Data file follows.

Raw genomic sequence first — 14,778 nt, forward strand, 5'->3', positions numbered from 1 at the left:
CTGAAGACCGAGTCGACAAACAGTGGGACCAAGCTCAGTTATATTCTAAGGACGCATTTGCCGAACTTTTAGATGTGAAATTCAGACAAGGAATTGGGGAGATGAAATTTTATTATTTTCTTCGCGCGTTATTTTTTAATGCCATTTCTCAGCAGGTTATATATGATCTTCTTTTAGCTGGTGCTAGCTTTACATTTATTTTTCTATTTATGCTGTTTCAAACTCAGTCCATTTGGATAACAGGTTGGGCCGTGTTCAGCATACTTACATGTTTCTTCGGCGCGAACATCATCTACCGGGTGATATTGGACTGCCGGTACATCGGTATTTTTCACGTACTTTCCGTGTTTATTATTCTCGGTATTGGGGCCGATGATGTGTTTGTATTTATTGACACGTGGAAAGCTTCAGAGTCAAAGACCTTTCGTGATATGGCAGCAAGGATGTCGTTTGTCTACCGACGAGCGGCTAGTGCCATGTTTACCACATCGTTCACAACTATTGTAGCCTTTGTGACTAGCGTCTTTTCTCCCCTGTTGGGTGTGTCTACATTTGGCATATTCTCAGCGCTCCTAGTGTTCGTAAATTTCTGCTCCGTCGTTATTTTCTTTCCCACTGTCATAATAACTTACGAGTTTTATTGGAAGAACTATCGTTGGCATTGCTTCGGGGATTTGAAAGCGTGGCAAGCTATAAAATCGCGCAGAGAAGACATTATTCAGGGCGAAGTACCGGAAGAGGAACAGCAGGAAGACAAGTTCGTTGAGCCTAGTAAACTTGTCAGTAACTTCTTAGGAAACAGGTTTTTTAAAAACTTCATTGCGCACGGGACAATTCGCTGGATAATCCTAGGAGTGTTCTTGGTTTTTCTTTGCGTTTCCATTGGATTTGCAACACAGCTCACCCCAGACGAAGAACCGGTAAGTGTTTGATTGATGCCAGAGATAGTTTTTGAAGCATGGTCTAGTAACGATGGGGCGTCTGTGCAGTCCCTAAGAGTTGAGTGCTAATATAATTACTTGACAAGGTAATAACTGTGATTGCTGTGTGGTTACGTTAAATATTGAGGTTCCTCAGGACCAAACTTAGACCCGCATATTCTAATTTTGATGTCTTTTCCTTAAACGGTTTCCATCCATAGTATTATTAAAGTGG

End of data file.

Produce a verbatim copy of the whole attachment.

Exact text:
Raw genomic sequence first — 14,778 nt, forward strand, 5'->3', positions numbered from 1 at the left:
CTGAAGACCGAGTCGACAAACAGTGGGACCAAGCTCAGTTATATTCTAAGGACGCATTTGCCGAACTTTTAGATGTGAAATTCAGACAAGGAATTGGGGAGATGAAATTTTATTATTTTCTTCGCGCGTTATTTTTTAATGCCATTTCTCAGCAGGTTATATATGATCTTCTTTTAGCTGGTGCTAGCTTTACATTTATTTTTCTATTTATGCTGTTTCAAACTCAGTCCATTTGGATAACAGGTTGGGCCGTGTTCAGCATACTTACATGTTTCTTCGGCGCGAACATCATCTACCGGGTGATATTGGACTGCCGGTACATCGGTATTTTTCACGTACTTTCCGTGTTTATTATTCTCGGTATTGGGGCCGATGATGTGTTTGTATTTATTGACACGTGGAAAGCTTCAGAGTCAAAGACCTTTCGTGATATGGCAGCAAGGATGTCGTTTGTCTACCGACGAGCGGCTAGTGCCATGTTTACCACATCGTTCACAACTATTGTAGCCTTTGTGACTAGCGTCTTTTCTCCCCTGTTGGGTGTGTCTACATTTGGCATATTCTCAGCGCTCCTAGTGTTCGTAAATTTCTGCTCCGTCGTTATTTTCTTTCCCACTGTCATAATAACTTACGAGTTTTATTGGAAGAACTATCGTTGGCATTGCTTCGGGGATTTGAAAGCGTGGCAAGCTATAAAATCGCGCAGAGAAGACATTATTCAGGGCGAAGTACCGGAAGAGGAACAGCAGGAAGACAAGTTCGTTGAGCCTAGTAAACTTGTCAGTAACTTCTTAGGAAACAGGTTTTTTAAAAACTTCATTGCGCACGGGACAATTCGCTGGATAATCCTAGGAGTGTTCTTGGTTTTTCTTTGCGTTTCCATTGGATTTGCAACACAGCTCACCCCAGACGAAGAACCGGTAAGTGTTTGATTGATGCCAGAGATAGTTTTTGAAGCATGGTCTAGTAACGATGGGGCGTCTGTGCAGTCCCTAAGAGTTGAGTGCTAATATAATTACTTGACAAGGTAATAACTGTGATTGCTGTGTGGTTACGTTAAATATTGAGGTTCCTCAGGACCAAACTTAGACCCGCATATTCTAATTTTGATGTCTTTTCCTTAAACGGTTTCCATCCATAGTATTATTAAAGTGG